06/19/2012, Los Muertos
Our journey back to the U.S. began in earnest today when we set off on our multiple day portion to Cabo San Lucas before starting the bash. We left La Paz and Marina Costa Baja just before 7AM in moderate, trailing wind conditions which let us sail for the first three hours all the way through the San Lorenzo Channel and into the Cerralvo Channel, generally known for its high winds due to the venturi effect as the winds funnel between Isla Cerravlo and the Baja mainland, but not today. The winds died down to about 5 knots, so it was time to crank up the diesel and motor for the next four hours until we reached the southernmost opening in the channel when the winds decided to resume sufficiently to let us again set sail. However, just before setting sail, we were treated to a nearby (within 100 ft) visit by a pair of grey whales off our port side. Our sails then took us to within a mile or two of our final destination for the day, Bahia de Los Muertos, a place that we had visited and enjoyed last November on our first trip from Cabo to La Paz. We cranked up the engine for one last push putting us at anchor alone in the bay at midday. We spent the afternoon relaxing until a large (80+ foot) powerboat joined us in the anchorage and proceeded to anchor so close to us that we had to ask them if they thought that it was too close. The reply from the man at the helm at the time of anchoring replied: "No. We have enough electronics, and we won't be here too long anyway." Well, they may have had enough electronics for their purposes, but we became concerned that, with a slight windshift, we could be tangled up in their anchor line if not coming in direct contact, so we lifted anchor and relocated about 200 feet away-a much safer distance. Sure enough, before long, the winds shifted, and, but for the fact that we had moved, we would have swung directly into them or their anchor line, either option being unacceptable. This was the first instance of truly poor seamanship we have experienced since entering Mexico, and this boat was from Newport Beach, and it was obvious from a lack of any accent that these were Californians, not the natives that we have experienced in this very friendly and inviting country for cruisers. Eventually, the boat did leave the anchorage but only just after sunset, and we were glad to have them gone from our anchorage for the night. Just before dark, we were joined by another, smaller powerboat, and they anchored well away from us in the manner that one would expect from fellow cruisers. We dined and sat on deck until well into the evening to let the cabin cool down for the night as the temperature inside was about 80 degrees and not so conducive to a comfortable night's sleep. Tomorrow we will take the kayak ashore to enjoy the resort we had found on our last visit to this anchorage. There is a restaurant, infinity pool and internet which the facility allowed us to enjoy last November, so hopefully the same hospitality will continue.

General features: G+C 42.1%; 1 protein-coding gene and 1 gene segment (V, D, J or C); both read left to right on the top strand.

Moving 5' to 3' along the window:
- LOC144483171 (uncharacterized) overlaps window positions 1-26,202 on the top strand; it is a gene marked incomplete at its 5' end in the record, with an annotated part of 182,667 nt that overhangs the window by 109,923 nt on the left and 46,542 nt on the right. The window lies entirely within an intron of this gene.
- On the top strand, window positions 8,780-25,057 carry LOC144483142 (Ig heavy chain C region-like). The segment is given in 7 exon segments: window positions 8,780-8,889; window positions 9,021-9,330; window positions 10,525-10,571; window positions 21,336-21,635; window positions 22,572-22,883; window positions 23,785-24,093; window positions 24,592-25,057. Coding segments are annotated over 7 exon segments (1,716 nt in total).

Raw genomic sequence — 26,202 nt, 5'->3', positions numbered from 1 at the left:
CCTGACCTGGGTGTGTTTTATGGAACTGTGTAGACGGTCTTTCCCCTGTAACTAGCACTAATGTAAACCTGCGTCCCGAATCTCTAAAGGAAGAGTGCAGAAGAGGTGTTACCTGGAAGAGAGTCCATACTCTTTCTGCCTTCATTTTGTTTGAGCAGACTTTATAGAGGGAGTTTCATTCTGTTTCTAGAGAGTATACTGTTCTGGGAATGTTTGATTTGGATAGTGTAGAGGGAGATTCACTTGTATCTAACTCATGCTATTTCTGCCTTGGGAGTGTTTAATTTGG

Once again, we arose Saturday morning to clear skies and calm seas. We did have a bit of a blow out of the west in the middle of the night, but the anchor did its job. We casually spent the morning aboard Murar's Dream and finally launched the kayak in the early afternoon for our paddle over to the resort. We beached the kayak and began walking up the steps to the restaurant and were greeted with new signage: "Casa Suenos Guests Only," along with a resort employee who promptly re-directed us around the main resort to get to the restaurant. Upon arriving, we sat at a nice, shaded table in the breeze blowing off the sea and had a pleasant lunch. We were able to get enough internet access to take care of a few important matters before the internet connection decided to stop working. Afterwards, we took the opportunity to play some 8 Ball on the restaurant's pool table and also tried out the table shuffleboard set. We then returned to Murar's Dream via kayak, stopping to meet the people from a large fishing boat which had anchored near us as we were heading to the resort. Although their hailing port was San Diego, they told us that the boat was out of Cabo and that they left to go fishing and avoid the crowds building for the upcoming G20 meeting which starts in a few days. This is not the first time that we have received this type of report. They did give us some recommendations of restaurants to try in Cabo. We spent the rest of the afternoon relaxing in the cockpit before going down into the salon for a game of all 5s where Debra managed to clean Andy's clock. We waited for the sun to set before dining in the cockpit as the sun was still quite intense and bathing the cockpit in sunshine until it finally set. It was then another quiet evening before turning in for the night. We will continue our journey south towards Cabo tomorrow with an interim stop in Los Frailes, the site of the only coral reef national park in Mexico. We were there in November, but the seas were a little too rough to take the dinghy around the point and snorkel the reef since you have to anchor outside the park and then dinghy in or hire a ponga. It should take us about 5 hours to reach there, and if the weather holds like it did today, we will be able to snorkel this time.
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